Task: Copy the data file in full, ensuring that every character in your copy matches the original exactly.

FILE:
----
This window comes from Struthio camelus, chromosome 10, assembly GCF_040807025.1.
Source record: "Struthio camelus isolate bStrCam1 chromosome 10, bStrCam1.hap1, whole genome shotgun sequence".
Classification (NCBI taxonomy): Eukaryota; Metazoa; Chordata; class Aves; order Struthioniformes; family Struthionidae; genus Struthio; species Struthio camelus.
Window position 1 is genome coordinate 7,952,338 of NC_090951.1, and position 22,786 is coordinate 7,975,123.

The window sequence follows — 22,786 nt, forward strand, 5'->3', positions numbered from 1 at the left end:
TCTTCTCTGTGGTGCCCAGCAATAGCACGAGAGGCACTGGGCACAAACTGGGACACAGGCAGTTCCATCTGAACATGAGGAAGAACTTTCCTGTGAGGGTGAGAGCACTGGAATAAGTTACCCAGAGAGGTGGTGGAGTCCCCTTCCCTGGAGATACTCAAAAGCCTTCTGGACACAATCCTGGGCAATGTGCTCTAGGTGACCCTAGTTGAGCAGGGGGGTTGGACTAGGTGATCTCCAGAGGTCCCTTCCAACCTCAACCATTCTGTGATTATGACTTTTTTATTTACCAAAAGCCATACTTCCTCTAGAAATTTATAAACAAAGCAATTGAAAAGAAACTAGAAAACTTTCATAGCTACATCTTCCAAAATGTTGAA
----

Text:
This window comes from Struthio camelus, chromosome 10, assembly GCF_040807025.1.
Source record: "Struthio camelus isolate bStrCam1 chromosome 10, bStrCam1.hap1, whole genome shotgun sequence".
Classification (NCBI taxonomy): Eukaryota; Metazoa; Chordata; class Aves; order Struthioniformes; family Struthionidae; genus Struthio; species Struthio camelus.
Window position 1 is genome coordinate 7,952,338 of NC_090951.1, and position 22,786 is coordinate 7,975,123.

The window sequence follows — 22,786 nt, forward strand, 5'->3', positions numbered from 1 at the left end:
TCTTCTCTGTGGTGCCCAGCAATAGCACGAGAGGCACTGGGCACAAACTGGGACACAGGCAGTTCCATCTGAACATGAGGAAGAACTTTCCTGTGAGGGTGAGAGCACTGGAATAAGTTACCCAGAGAGGTGGTGGAGTCCCCTTCCCTGGAGATACTCAAAAGCCTTCTGGACACAATCCTGGGCAATGTGCTCTAGGTGACCCTAGTTGAGCAGGGGGGTTGGACTAGGTGATCTCCAGAGGTCCCTTCCAACCTCAACCATTCTGTGATTATGACTTTTTTATTTACCAAAAGCCATACTTCCTCTAGAAATTTATAAACAAAGCAATTGAAAAGAAACTAGAAAACTTTCATAGCTACATCTTCCAAAATGTTGAA